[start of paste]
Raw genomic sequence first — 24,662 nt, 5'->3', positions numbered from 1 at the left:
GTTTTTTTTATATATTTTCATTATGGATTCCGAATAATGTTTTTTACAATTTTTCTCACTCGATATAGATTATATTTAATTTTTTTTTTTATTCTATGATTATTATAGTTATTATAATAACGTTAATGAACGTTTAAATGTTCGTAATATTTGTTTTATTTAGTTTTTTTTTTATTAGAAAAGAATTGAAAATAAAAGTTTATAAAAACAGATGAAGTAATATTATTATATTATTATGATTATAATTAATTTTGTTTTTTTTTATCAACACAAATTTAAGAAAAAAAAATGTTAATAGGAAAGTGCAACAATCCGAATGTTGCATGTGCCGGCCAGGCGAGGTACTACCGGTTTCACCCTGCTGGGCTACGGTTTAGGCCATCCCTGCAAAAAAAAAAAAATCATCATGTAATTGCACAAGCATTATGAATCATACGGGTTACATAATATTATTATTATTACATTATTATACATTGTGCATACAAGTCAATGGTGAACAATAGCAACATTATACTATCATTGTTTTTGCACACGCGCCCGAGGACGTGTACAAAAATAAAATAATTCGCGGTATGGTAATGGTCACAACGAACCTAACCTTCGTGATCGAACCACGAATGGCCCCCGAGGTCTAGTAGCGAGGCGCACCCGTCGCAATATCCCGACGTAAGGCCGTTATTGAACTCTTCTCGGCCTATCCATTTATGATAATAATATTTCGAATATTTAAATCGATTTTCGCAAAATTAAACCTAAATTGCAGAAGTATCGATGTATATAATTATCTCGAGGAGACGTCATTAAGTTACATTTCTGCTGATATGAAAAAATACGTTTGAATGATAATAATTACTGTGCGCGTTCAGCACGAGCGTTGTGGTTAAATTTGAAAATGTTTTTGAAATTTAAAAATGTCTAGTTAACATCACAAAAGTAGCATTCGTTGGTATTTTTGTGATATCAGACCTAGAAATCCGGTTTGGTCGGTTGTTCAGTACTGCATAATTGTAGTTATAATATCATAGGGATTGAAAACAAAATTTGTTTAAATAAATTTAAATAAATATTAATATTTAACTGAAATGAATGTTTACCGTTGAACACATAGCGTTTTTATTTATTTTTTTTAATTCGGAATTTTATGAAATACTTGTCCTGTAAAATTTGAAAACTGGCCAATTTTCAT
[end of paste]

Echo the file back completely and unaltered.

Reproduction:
Raw genomic sequence first — 24,662 nt, 5'->3', positions numbered from 1 at the left:
GTTTTTTTTATATATTTTCATTATGGATTCCGAATAATGTTTTTTACAATTTTTCTCACTCGATATAGATTATATTTAATTTTTTTTTTTATTCTATGATTATTATAGTTATTATAATAACGTTAATGAACGTTTAAATGTTCGTAATATTTGTTTTATTTAGTTTTTTTTTTATTAGAAAAGAATTGAAAATAAAAGTTTATAAAAACAGATGAAGTAATATTATTATATTATTATGATTATAATTAATTTTGTTTTTTTTTATCAACACAAATTTAAGAAAAAAAAATGTTAATAGGAAAGTGCAACAATCCGAATGTTGCATGTGCCGGCCAGGCGAGGTACTACCGGTTTCACCCTGCTGGGCTACGGTTTAGGCCATCCCTGCAAAAAAAAAAAAATCATCATGTAATTGCACAAGCATTATGAATCATACGGGTTACATAATATTATTATTATTACATTATTATACATTGTGCATACAAGTCAATGGTGAACAATAGCAACATTATACTATCATTGTTTTTGCACACGCGCCCGAGGACGTGTACAAAAATAAAATAATTCGCGGTATGGTAATGGTCACAACGAACCTAACCTTCGTGATCGAACCACGAATGGCCCCCGAGGTCTAGTAGCGAGGCGCACCCGTCGCAATATCCCGACGTAAGGCCGTTATTGAACTCTTCTCGGCCTATCCATTTATGATAATAATATTTCGAATATTTAAATCGATTTTCGCAAAATTAAACCTAAATTGCAGAAGTATCGATGTATATAATTATCTCGAGGAGACGTCATTAAGTTACATTTCTGCTGATATGAAAAAATACGTTTGAATGATAATAATTACTGTGCGCGTTCAGCACGAGCGTTGTGGTTAAATTTGAAAATGTTTTTGAAATTTAAAAATGTCTAGTTAACATCACAAAAGTAGCATTCGTTGGTATTTTTGTGATATCAGACCTAGAAATCCGGTTTGGTCGGTTGTTCAGTACTGCATAATTGTAGTTATAATATCATAGGGATTGAAAACAAAATTTGTTTAAATAAATTTAAATAAATATTAATATTTAACTGAAATGAATGTTTACCGTTGAACACATAGCGTTTTTATTTATTTTTTTTAATTCGGAATTTTATGAAATACTTGTCCTGTAAAATTTGAAAACTGGCCAATTTTCAT